This report release was published by BMP.
A new report following up on the ground-breaking 2017 Nonprofits, Leadership and Race Survey from the Building Movement Project shows that the nonprofit sector places particular burdens on women of color.
The 2017 research, a national survey of more than 4,000 nonprofit staff, found that people of color have similar qualifications as white respondents and are more likely to aspire to nonprofit leadership positions. The findings stood in contrast to the widespread assumptions that there are not enough people of color willing and able to lead. The report called on the sector to address deeply embedded biases and systematic barriers that make it harder for people of color to advance into leadership positions, despite being just as qualified as their white peers.
The new report, Women of Color in the Nonprofit Sector, applies an intersectional analysis to the Race to Lead data by going beyond racial differences alone to also examine the impact of both race and gender on the aspirations, experiences, and career advancement of women of color working in the nonprofit sector.
The new report reveals that both white women and women of color in our sample face some similar barriers; they are less likely to be in executive positions in the nonprofit sector and are paid less than men of color and white men. However, the picture that emerges reveals that the sector places particular burdens on women of color.
“Lack of will or skill has little to do with why women of color are unable to adequately advance within nonprofit organizations,” said Tycely Williams, CFRE, vice president of development for the YWCA and chair of AFP’s Women’s Impact Initiative. “As substantiated in the new report, despite obtainment of education and credentials, women of color are often overlooked, usually underpaid and commonly criticized. AFP’s Women’s Impact Initiative is ushering in real and radical change. As a Black woman, I lead this work with an innate understanding of discrimination and an extreme commitment to inclusion, diversity, equity and access. We thank Ofronama Biu for authoring this report. The findings and proposed changes will certainly help to banish the burdens unfairly placed on women of color.”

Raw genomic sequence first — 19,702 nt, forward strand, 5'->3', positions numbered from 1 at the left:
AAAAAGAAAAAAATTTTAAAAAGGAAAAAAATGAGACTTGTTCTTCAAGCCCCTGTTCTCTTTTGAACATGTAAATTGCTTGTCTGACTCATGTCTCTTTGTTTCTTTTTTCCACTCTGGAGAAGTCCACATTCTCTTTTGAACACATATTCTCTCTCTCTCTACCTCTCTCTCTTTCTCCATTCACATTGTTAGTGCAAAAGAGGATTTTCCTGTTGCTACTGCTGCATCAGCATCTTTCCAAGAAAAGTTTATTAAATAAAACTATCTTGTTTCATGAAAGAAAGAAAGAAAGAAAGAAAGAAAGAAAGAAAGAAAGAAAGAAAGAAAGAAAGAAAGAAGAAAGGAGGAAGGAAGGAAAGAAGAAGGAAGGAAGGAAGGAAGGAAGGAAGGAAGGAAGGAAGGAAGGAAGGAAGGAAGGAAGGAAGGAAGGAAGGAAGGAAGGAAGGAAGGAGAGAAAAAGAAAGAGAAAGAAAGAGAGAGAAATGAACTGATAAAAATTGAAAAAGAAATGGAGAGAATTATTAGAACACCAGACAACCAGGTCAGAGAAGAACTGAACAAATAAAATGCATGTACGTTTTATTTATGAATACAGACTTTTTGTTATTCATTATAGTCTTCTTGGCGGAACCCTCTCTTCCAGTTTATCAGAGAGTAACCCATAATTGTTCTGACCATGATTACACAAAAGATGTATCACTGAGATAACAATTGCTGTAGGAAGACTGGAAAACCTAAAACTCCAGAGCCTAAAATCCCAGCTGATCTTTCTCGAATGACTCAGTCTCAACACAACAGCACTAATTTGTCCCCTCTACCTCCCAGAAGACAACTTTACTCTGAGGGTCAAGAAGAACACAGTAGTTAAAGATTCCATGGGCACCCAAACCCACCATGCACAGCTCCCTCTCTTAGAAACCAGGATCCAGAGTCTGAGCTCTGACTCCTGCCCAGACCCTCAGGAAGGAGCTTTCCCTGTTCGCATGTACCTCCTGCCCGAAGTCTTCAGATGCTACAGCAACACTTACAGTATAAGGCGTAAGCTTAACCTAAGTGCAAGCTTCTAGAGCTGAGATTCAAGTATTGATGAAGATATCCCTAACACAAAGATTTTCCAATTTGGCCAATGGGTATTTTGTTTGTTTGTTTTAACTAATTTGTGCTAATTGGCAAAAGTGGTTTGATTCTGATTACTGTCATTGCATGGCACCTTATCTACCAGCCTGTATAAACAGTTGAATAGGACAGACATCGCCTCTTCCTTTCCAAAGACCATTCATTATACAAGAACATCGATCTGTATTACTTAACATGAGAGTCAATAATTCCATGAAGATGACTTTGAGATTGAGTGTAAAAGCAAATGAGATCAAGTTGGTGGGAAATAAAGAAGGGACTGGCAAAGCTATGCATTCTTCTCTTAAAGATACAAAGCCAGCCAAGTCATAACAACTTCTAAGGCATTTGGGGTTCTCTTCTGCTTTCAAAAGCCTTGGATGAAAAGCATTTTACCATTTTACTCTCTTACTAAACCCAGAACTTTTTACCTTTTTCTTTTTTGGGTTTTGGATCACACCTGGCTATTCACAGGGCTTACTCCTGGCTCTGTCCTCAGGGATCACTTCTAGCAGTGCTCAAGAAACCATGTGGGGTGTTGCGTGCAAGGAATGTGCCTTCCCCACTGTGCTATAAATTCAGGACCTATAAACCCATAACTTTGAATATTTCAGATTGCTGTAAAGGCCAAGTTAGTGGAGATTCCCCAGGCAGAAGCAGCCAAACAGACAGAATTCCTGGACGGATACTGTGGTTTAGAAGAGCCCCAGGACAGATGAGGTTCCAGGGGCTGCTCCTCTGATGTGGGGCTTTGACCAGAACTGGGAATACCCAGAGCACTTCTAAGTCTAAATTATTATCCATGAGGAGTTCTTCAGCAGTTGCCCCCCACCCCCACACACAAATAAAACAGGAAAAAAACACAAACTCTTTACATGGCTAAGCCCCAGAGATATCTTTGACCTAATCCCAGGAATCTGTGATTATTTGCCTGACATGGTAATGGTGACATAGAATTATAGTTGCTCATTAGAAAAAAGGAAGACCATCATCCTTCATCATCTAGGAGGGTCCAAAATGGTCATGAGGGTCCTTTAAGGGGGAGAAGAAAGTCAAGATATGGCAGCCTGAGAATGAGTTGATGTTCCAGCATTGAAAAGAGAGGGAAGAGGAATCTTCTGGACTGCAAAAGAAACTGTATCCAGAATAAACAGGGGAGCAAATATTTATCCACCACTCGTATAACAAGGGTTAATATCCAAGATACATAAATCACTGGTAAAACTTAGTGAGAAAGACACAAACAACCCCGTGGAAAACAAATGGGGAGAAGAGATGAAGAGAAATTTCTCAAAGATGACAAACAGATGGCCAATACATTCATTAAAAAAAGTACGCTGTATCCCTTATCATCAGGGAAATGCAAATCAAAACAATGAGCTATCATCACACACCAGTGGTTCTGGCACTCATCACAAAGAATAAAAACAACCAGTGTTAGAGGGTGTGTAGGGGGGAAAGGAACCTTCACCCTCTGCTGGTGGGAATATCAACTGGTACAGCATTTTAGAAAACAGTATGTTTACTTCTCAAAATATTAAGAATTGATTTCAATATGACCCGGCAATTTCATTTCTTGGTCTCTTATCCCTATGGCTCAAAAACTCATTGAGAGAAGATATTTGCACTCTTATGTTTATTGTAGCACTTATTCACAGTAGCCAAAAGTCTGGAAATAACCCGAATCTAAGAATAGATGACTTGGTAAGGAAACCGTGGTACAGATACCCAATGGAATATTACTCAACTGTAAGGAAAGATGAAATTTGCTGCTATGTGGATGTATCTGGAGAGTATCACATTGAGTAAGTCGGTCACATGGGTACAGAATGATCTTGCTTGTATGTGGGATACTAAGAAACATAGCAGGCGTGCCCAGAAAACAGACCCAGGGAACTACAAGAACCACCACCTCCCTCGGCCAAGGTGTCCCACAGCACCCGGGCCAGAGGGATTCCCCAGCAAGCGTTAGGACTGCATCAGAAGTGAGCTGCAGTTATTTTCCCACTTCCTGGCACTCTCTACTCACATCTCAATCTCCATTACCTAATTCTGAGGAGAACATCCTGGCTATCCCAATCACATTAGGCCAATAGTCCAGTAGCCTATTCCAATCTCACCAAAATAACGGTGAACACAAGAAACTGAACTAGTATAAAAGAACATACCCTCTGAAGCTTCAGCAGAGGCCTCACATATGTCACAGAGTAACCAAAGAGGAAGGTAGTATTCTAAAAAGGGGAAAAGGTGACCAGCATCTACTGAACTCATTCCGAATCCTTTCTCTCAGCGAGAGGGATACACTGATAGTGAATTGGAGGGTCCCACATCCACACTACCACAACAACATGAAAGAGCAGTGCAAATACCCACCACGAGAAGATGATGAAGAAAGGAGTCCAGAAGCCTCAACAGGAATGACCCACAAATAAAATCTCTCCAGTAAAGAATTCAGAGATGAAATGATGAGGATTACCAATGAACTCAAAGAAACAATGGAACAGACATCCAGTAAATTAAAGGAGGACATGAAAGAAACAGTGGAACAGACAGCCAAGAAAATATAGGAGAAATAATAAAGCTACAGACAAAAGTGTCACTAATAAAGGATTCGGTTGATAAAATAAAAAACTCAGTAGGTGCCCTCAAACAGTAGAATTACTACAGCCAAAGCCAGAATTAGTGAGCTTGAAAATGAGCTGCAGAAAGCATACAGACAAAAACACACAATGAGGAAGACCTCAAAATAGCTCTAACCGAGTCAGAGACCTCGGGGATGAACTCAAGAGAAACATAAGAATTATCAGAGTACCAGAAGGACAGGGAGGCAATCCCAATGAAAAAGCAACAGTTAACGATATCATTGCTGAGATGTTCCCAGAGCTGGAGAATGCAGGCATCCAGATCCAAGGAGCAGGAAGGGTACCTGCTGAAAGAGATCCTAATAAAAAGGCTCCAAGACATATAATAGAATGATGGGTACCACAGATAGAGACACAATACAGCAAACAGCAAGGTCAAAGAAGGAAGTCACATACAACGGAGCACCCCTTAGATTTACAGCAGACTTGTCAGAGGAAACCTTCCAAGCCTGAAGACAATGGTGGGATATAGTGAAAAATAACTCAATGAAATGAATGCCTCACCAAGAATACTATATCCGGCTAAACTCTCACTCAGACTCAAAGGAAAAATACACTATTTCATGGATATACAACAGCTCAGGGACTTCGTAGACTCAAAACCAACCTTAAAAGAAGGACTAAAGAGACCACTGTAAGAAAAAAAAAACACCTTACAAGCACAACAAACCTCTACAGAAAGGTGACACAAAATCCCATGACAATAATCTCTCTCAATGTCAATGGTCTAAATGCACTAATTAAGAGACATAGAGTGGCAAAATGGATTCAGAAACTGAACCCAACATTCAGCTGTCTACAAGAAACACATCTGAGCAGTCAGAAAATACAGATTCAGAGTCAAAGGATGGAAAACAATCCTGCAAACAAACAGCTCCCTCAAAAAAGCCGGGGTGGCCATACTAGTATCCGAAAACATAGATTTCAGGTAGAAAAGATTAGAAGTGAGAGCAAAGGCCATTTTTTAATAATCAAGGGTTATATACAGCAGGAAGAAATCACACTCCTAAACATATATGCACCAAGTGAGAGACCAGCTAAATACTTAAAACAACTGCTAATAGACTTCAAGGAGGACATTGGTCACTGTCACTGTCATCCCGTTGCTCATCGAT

The report also explores key themes—based on survey write-in responses by women of color and from focus groups and interviews—among Asian/Pacific Islander, Black, Latinx, Native American, and transgender women of color.
Call to Action
Many women of color in the nonprofit sector are highly skilled and want to lead, but the survey findings and focus group and interview reflections shared in this report identify significant obstacles and patterns of everyday discrimination that women of color encounter in the nonprofit workplace. The report calls on the nonprofit sector must make real changes to ensure a fair and supportive workplace environment for all workers, particularly for women of color. These changes include:
The full report can be found on the Race to Lead website.